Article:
Even under the basic principles of transactional realism, it is not in America’s interests to abandon a commitment to advancing democracy, argues Pippa Norris, a lecturer in comparative politics at Harvard, laureate professor at the University of Sydney, and director of the Electoral Integrity Project.
It is impossible to demonstrate the value of programs in democracy, governance and human rights on a dollar-and-cents basis. But when we drill down to the details for programs of international assistance intended to strengthen democratic governance around the world, my research demonstrates that many standard interventions do work: for example, quota policies increasing the number of women in elected office; training that improves the skills of local electoral officials; and constitutional and legal reforms, she writes for The New York Times:
Some risky investments may not pay off. Some countries — like Venezuela, Poland and Hungary — have clearly moved toward autocracy in recent years. In the longer term, however, as Freedom House, an American watchdog organization, demonstrates, there have been widespread gains worldwide. Progress is often incremental and rarely featured in newspaper headlines — but it happens all the time. Advancing democracy and human rights helps to generate the underlying conditions most favorable to peace and stability, ensure the delivery of public services, and build allies and friends. It is also, quite simply, the right thing for America to do.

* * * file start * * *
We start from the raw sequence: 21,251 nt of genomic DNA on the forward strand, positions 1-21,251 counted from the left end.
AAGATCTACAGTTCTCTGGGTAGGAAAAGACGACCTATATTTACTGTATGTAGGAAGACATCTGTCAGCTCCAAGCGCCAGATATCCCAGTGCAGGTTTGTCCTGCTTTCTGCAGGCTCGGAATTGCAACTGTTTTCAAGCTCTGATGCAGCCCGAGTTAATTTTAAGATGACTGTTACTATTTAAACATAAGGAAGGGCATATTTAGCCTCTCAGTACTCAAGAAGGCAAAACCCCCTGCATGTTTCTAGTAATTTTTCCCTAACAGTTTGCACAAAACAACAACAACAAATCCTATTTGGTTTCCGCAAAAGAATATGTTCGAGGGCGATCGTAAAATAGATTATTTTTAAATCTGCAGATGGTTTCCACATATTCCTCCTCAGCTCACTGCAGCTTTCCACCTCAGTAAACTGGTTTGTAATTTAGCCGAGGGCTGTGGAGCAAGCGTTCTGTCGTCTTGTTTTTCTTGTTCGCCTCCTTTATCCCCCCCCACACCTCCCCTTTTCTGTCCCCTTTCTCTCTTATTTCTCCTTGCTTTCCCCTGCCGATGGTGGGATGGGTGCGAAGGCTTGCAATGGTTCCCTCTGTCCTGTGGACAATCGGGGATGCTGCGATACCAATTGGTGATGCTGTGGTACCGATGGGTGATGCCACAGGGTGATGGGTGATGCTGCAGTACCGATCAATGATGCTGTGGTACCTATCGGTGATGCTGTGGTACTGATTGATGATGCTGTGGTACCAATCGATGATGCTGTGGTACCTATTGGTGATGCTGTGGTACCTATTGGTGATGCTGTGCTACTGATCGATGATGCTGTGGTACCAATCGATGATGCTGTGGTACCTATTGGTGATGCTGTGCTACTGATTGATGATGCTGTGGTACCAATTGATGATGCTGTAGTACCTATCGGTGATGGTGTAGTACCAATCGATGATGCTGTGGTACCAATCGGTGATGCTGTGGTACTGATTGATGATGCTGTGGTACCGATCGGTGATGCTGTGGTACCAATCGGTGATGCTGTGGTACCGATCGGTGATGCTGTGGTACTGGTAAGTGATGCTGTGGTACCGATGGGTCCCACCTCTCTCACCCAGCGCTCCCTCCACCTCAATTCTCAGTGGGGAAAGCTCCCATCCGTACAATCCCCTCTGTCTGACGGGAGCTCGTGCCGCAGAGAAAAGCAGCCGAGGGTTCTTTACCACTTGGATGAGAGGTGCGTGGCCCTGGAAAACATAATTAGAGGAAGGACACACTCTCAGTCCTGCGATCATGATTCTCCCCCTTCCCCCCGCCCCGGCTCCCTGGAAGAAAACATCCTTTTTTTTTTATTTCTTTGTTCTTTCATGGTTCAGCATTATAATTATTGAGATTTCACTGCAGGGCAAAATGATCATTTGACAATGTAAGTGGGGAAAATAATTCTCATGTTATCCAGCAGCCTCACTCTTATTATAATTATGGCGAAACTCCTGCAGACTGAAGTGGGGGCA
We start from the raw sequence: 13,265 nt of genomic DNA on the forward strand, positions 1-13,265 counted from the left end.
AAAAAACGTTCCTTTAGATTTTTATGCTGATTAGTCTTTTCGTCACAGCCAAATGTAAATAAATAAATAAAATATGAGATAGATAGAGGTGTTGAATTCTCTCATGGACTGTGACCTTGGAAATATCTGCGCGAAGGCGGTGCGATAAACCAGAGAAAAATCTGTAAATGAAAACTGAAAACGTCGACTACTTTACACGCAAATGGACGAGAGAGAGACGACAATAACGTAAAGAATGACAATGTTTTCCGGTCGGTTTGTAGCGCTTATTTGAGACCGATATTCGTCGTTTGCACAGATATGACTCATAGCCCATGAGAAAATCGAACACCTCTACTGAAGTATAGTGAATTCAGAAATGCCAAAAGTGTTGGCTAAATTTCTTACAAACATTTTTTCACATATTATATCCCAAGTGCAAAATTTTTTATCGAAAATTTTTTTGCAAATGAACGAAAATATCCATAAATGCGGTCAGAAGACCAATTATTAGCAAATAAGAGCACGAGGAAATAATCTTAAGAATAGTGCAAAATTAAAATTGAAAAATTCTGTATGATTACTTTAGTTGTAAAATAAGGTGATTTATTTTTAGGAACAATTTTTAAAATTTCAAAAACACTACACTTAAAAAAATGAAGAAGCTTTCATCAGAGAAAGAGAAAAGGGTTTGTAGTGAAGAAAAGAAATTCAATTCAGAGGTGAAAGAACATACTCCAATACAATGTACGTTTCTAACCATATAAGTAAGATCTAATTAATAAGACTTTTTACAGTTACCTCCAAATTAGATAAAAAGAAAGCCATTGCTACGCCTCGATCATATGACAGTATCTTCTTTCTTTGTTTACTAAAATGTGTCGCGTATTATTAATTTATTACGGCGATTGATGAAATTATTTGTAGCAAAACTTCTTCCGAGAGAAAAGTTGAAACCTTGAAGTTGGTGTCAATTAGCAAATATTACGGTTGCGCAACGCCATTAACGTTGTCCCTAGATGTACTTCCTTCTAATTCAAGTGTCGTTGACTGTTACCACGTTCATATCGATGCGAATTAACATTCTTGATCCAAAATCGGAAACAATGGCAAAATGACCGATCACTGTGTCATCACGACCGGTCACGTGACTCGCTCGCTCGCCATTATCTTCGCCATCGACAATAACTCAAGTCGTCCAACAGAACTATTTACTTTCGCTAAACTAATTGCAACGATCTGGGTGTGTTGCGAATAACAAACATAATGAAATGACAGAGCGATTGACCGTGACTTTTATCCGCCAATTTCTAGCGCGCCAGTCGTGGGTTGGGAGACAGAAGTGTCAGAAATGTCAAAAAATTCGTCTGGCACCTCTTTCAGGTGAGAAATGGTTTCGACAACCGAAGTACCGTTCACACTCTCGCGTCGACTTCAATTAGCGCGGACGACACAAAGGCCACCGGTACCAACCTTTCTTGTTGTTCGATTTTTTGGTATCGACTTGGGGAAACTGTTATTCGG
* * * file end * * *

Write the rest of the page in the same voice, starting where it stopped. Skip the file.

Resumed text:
Significant commitment, knowledge, and capacity on supporting democracy and human rights abroad still exist in many parts of the U.S. foreign policy and assistance bureaucracies, in Congress, and in the wider community of U.S. nongovernmental organizations dedicated to democracy building, according to Thomas Carothers (right), Senior Vice President for Studies at the Carnegie Endowment for International Peace:
Numerous U.S. diplomats abroad and in Washington intend to continue to employ diplomatic and economic levers to help troubled democratic transitions abroad move forward and blunt backsliding autocrats. Providers of U.S. assistance plan to keep carrying out programs to help foster democratic reforms and activism abroad. U.S. officials and activists engaged with multilateral organizations that support democracy globally are dedicated to preserving crucial forms of U.S. support for and work with these institutions.
But just as they have learned to take a long-term approach in their work abroad—not letting the daunting vicissitudes of democratization make them give up—they will now need to apply the same determination and persistence to survive, Carothers adds:
This will mean many things: making the case again and again that strengthening democracy often directly advances U.S. economic and security interests, quietly refuting the idea that democracy support is all about lecturing and imposing, demonstrating the futility of counterterrorism strategies that neglect the fostering of political inclusion and institution building in countries that are generating terrorists, showing a willingness to take action at crucial places where democracy is at risk abroad….RTWT